ON THE MOVE
Long touted as Australia’s most exciting sprint talent since Robbie McEwen, and possibly ever, Caleb Ewan has, literally, grown up before our eyes since bursting on the international scene as 2011 Junior Omnium World Champion. It’s been a thrilling ride ever since, albeit not without its setbacks, most notably his well-publicised omission from Mitchelton-Scott’s Tour de France squad 2018. Plenty were far from impressed, however Ewan suggests while there was certainly disappointment there was never any bitterness.
“I think it [leaving the team] was talked up to be more than it really was, that somehow there was a fight between me and the team. There wasn’t. If I could go back in time, knowing what I know now, I’d still sign and stay with Mitchelton-Scott,” he says without hesitation.
“It was unfortunate I didn’t get to do the Tour with them, but sometimes things don’t go your way, that’s life. In the end I can’t complain, because pretty much everything else was very positive, I can’t judge my whole time with Mitchelton-Scott based on that one decision to leave me at home.” While he may have moved on, Ewan explains he still gets on well with his former team. “Those guys are my friends, every now and then I’ll still swing by their bus to say ‘hello.’”
History shows the clouds that rained on Ewan’s chance of debuting at the 2018 Tour de France brought a decidedly silver lining. For it triggered his high profile move to Lotto-Soudal, in the market for a fast-man to replace the iconic German, Andre Greipel. Early season wins in Adelaide (Down Under Classic) and the UAE gave a taste of what was to come, before the coastal Italian town of Pesaro delivered the first of his five Grand Tour stages for the year.
“When I first spoke with the team about my 2019 program, obviously the Tour de France was the main goal. But I also had the Giro in mind as there were a lot of opportunities in the first half of the race,” says Ewan.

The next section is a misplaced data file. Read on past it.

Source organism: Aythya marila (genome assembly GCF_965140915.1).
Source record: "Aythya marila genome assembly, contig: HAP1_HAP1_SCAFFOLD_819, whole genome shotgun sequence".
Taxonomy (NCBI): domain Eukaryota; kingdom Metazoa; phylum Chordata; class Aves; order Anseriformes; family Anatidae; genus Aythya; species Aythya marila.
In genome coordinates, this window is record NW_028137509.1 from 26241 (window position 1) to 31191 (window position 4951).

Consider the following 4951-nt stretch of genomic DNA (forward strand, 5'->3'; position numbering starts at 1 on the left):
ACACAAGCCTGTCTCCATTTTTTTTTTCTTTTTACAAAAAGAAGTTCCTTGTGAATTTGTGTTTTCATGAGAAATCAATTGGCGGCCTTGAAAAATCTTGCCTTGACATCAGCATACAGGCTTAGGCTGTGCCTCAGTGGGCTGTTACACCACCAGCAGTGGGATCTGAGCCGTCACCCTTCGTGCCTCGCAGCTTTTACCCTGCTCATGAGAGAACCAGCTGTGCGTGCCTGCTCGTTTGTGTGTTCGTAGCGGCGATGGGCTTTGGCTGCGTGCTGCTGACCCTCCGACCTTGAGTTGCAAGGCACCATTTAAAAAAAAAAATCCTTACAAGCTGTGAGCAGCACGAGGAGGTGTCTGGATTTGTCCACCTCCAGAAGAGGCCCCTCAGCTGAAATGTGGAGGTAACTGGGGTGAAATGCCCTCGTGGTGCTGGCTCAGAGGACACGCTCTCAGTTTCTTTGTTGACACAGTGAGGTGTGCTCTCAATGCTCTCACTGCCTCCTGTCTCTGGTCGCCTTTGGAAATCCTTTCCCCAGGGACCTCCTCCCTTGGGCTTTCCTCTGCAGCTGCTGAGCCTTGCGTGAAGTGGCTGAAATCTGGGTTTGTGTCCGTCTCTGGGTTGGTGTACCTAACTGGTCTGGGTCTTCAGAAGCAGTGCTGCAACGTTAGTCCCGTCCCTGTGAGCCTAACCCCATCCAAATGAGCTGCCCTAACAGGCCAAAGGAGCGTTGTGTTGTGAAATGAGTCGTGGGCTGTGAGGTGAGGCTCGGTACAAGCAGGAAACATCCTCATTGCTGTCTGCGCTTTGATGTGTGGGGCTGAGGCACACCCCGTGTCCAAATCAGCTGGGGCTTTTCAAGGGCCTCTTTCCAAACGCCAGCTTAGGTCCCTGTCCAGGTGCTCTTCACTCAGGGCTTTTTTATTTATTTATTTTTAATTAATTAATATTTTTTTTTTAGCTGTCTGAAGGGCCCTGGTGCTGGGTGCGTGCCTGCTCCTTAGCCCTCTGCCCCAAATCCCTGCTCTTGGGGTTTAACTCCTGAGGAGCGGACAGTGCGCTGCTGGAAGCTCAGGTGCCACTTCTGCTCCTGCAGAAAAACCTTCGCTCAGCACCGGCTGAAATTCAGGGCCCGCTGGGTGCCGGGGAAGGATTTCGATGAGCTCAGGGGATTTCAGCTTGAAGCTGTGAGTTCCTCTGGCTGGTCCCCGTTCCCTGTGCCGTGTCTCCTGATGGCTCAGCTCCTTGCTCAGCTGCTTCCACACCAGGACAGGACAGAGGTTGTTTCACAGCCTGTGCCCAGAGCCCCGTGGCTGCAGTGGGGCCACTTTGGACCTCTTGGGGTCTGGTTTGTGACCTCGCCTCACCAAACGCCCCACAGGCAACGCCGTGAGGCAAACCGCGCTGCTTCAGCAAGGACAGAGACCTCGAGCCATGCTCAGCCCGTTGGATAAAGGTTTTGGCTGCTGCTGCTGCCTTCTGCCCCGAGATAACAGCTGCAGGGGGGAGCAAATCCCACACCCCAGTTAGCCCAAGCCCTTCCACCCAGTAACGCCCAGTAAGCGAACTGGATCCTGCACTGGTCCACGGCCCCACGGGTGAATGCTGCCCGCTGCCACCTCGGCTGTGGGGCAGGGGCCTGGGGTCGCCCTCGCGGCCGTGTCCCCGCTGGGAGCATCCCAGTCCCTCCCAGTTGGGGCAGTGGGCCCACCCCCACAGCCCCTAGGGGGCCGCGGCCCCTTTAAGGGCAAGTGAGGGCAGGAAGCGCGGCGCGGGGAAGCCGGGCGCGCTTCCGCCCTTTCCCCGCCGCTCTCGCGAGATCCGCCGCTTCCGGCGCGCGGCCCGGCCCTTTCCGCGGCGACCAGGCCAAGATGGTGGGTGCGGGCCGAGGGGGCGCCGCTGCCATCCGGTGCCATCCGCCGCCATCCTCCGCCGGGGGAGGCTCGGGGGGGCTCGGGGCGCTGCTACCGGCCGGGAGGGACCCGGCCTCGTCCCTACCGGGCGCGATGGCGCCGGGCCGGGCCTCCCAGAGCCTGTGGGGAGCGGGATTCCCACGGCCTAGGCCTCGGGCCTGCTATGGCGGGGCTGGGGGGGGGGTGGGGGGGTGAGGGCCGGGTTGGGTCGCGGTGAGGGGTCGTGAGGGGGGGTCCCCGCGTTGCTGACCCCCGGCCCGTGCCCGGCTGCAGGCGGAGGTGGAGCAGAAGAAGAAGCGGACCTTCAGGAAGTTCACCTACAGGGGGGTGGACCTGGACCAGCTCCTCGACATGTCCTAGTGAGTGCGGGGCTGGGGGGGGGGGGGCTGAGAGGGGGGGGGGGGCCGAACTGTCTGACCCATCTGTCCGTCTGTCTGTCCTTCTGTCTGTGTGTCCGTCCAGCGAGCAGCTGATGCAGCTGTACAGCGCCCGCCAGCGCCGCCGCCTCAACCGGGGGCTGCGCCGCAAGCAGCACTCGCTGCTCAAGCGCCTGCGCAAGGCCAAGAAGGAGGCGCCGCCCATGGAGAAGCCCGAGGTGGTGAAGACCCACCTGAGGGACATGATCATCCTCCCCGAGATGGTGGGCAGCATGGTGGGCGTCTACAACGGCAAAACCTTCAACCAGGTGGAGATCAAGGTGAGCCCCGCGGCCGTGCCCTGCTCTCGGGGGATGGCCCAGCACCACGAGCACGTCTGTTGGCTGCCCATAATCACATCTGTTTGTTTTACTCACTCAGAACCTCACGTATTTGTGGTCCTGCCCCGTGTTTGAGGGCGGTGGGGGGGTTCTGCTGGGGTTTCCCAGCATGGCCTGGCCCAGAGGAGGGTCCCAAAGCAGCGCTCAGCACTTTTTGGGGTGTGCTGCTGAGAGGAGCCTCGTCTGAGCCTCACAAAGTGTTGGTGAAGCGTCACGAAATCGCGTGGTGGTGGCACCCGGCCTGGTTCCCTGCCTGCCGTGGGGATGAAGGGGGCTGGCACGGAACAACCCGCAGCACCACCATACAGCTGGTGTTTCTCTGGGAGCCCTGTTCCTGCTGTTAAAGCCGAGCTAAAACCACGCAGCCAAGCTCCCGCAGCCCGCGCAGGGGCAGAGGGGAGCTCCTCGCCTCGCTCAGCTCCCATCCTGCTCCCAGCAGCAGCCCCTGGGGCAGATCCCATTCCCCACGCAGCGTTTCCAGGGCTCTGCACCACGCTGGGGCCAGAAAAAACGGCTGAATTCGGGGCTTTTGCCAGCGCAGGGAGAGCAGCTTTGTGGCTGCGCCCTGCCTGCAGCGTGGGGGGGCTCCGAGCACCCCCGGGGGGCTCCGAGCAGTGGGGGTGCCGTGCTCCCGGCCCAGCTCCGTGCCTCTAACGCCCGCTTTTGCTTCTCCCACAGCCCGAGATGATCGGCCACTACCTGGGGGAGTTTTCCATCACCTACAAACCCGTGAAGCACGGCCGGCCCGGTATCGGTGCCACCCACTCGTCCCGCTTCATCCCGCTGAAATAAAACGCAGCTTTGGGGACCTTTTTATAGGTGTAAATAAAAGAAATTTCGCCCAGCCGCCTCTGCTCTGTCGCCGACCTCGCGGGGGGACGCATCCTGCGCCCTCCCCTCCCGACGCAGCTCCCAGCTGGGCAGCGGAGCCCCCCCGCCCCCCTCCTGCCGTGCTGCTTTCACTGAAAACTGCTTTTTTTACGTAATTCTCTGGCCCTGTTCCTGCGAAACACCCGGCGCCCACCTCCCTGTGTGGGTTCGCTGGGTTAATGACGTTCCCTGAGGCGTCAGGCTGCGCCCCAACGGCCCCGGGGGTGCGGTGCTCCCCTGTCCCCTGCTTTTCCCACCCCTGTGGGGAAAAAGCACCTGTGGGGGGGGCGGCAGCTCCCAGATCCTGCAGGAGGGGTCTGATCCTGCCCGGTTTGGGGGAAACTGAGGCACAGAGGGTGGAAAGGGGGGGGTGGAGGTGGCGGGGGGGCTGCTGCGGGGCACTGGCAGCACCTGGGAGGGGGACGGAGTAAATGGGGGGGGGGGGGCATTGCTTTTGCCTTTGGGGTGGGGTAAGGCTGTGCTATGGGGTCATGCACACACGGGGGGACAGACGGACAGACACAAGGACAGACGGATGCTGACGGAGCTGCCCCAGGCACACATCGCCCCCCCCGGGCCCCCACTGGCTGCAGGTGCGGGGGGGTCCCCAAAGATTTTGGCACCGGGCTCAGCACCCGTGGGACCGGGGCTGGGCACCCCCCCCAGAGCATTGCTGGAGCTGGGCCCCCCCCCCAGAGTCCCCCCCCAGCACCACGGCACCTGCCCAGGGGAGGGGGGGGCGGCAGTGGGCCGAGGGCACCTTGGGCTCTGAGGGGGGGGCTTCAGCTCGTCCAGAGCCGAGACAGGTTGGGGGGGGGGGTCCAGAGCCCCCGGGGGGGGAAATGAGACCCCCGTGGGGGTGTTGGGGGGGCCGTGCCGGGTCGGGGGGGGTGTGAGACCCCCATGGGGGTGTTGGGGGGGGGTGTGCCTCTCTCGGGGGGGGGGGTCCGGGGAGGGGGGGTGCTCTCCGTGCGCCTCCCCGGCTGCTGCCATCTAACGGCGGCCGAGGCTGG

“I asked if they’d consider me doing that as well, and they said ‘yeah’. That was a big risk because it’s hard to perform well in both. Me going to the Giro also meant taking two of my lead-out men, that’s three guys who all needed to be ready in July. It’s funny, I came off two years of doing no grand tours at all to racing two in the one season, and I was able to get results in both. That was a really good feeling.”
Like every young cyclist, Ewan had long dreamt of racing in the Tour de France. How did the actual experience of 2019 compare to his expectations? “I feel like when you speak to the older guys about the Tour, they tend to dramatise it a bit more than it actually is,” he smiles. “Don’t get me wrong, it’s ten times bigger than any other race on the calendar, but it wasn’t as bad as I expected. The racing was pretty hectic, but then again so was the Giro.”
“I was speaking with Andre [Greipel] on the very first day and he was like, ‘Just wait, the Tour de France sprints are so different.’ I remember thinking, ‘Geez, how can they be so much different when I’ve raced with all you guys before?’ It’s not like you suddenly become 100% better just because it’s July.